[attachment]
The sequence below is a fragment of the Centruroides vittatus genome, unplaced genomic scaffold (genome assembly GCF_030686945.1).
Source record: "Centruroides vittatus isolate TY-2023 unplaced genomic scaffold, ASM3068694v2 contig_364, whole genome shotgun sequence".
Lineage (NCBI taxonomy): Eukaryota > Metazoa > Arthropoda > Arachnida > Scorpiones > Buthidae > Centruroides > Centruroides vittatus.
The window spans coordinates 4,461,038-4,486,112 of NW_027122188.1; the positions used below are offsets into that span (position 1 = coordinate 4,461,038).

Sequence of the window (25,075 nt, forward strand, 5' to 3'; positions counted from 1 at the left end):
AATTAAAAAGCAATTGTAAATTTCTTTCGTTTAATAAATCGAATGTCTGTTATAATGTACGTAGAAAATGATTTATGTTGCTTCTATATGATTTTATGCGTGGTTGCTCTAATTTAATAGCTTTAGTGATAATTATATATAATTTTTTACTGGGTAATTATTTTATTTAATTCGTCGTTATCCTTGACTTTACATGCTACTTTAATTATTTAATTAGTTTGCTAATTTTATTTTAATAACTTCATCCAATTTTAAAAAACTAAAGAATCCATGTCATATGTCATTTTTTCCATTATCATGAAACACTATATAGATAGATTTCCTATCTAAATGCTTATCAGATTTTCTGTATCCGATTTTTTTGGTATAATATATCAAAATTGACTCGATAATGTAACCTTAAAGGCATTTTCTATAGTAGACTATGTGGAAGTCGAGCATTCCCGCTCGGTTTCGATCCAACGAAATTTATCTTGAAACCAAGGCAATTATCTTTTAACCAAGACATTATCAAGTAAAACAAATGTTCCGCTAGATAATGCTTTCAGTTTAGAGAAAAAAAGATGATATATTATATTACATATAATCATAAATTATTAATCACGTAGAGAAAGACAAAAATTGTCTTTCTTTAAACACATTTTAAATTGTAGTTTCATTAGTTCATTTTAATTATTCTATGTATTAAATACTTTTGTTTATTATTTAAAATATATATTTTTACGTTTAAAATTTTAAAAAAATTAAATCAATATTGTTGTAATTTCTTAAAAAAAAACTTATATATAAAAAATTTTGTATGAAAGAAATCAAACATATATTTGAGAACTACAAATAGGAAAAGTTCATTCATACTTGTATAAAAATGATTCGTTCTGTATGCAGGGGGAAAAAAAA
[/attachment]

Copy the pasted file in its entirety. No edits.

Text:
The sequence below is a fragment of the Centruroides vittatus genome, unplaced genomic scaffold (genome assembly GCF_030686945.1).
Source record: "Centruroides vittatus isolate TY-2023 unplaced genomic scaffold, ASM3068694v2 contig_364, whole genome shotgun sequence".
Lineage (NCBI taxonomy): Eukaryota > Metazoa > Arthropoda > Arachnida > Scorpiones > Buthidae > Centruroides > Centruroides vittatus.
The window spans coordinates 4,461,038-4,486,112 of NW_027122188.1; the positions used below are offsets into that span (position 1 = coordinate 4,461,038).

Sequence of the window (25,075 nt, forward strand, 5' to 3'; positions counted from 1 at the left end):
AATTAAAAAGCAATTGTAAATTTCTTTCGTTTAATAAATCGAATGTCTGTTATAATGTACGTAGAAAATGATTTATGTTGCTTCTATATGATTTTATGCGTGGTTGCTCTAATTTAATAGCTTTAGTGATAATTATATATAATTTTTTACTGGGTAATTATTTTATTTAATTCGTCGTTATCCTTGACTTTACATGCTACTTTAATTATTTAATTAGTTTGCTAATTTTATTTTAATAACTTCATCCAATTTTAAAAAACTAAAGAATCCATGTCATATGTCATTTTTTCCATTATCATGAAACACTATATAGATAGATTTCCTATCTAAATGCTTATCAGATTTTCTGTATCCGATTTTTTTGGTATAATATATCAAAATTGACTCGATAATGTAACCTTAAAGGCATTTTCTATAGTAGACTATGTGGAAGTCGAGCATTCCCGCTCGGTTTCGATCCAACGAAATTTATCTTGAAACCAAGGCAATTATCTTTTAACCAAGACATTATCAAGTAAAACAAATGTTCCGCTAGATAATGCTTTCAGTTTAGAGAAAAAAAGATGATATATTATATTACATATAATCATAAATTATTAATCACGTAGAGAAAGACAAAAATTGTCTTTCTTTAAACACATTTTAAATTGTAGTTTCATTAGTTCATTTTAATTATTCTATGTATTAAATACTTTTGTTTATTATTTAAAATATATATTTTTACGTTTAAAATTTTAAAAAAATTAAATCAATATTGTTGTAATTTCTTAAAAAAAAACTTATATATAAAAAATTTTGTATGAAAGAAATCAAACATATATTTGAGAACTACAAATAGGAAAAGTTCATTCATACTTGTATAAAAATGATTCGTTCTGTATGCAGGGGGAAAAAAAA